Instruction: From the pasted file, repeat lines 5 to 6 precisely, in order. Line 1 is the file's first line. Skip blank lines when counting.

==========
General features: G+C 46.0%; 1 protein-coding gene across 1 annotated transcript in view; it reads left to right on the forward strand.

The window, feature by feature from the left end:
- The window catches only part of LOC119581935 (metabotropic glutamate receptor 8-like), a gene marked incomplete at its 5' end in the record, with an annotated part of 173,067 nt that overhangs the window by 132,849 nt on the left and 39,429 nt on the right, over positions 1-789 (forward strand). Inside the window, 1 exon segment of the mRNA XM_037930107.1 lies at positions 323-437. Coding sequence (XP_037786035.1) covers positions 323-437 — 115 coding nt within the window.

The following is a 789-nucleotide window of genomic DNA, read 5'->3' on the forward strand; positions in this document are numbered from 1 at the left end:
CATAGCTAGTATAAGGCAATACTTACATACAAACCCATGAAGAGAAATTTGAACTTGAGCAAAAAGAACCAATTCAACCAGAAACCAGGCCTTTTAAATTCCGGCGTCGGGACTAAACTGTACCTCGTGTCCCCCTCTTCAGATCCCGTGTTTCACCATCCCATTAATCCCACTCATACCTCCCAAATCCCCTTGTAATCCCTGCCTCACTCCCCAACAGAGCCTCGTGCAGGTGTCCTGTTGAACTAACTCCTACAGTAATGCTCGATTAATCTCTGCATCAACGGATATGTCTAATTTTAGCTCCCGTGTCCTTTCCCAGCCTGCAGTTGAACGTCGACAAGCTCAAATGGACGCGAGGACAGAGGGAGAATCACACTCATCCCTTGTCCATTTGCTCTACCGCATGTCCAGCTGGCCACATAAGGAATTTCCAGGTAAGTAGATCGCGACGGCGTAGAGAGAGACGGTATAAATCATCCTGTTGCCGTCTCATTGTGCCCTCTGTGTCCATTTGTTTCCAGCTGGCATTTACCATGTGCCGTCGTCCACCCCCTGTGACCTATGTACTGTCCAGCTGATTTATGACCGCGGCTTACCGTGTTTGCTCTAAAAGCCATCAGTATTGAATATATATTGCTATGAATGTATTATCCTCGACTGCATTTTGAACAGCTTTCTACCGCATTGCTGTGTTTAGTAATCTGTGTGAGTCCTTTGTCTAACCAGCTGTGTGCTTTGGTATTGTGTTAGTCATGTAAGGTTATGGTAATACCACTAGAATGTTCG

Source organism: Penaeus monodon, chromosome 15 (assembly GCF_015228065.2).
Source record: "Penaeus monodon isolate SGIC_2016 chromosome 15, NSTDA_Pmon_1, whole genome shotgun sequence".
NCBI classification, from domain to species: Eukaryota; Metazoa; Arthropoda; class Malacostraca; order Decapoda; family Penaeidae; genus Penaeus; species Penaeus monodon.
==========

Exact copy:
CATAGCTAGTATAAGGCAATACTTACATACAAACCCATGAAGAGAAATTTGAACTTGAGCAAAAAGAACCAATTCAACCAGAAACCAGGCCTTTTAAATTCCGGCGTCGGGACTAAACTGTACCTCGTGTCCCCCTCTTCAGATCCCGTGTTTCACCATCCCATTAATCCCACTCATACCTCCCAAATCCCCTTGTAATCCCTGCCTCACTCCCCAACAGAGCCTCGTGCAGGTGTCCTGTTGAACTAACTCCTACAGTAATGCTCGATTAATCTCTGCATCAACGGATATGTCTAATTTTAGCTCCCGTGTCCTTTCCCAGCCTGCAGTTGAACGTCGACAAGCTCAAATGGACGCGAGGACAGAGGGAGAATCACACTCATCCCTTGTCCATTTGCTCTACCGCATGTCCAGCTGGCCACATAAGGAATTTCCAGGTAAGTAGATCGCGACGGCGTAGAGAGAGACGGTATAAATCATCCTGTTGCCGTCTCATTGTGCCCTCTGTGTCCATTTGTTTCCAGCTGGCATTTACCATGTGCCGTCGTCCACCCCCTGTGACCTATGTACTGTCCAGCTGATTTATGACCGCGGCTTACCGTGTTTGCTCTAAAAGCCATCAGTATTGAATATATATTGCTATGAATGTATTATCCTCGACTGCATTTTGAACAGCTTTCTACCGCATTGCTGTGTTTAGTAATCTGTGTGAGTCCTTTGTCTAACCAGCTGTGTGCTTTGGTATTGTGTTAGTCATGTAAGGTTATGGTAATACCACTAGAATGTTCG

Source organism: Penaeus monodon, chromosome 15 (assembly GCF_015228065.2).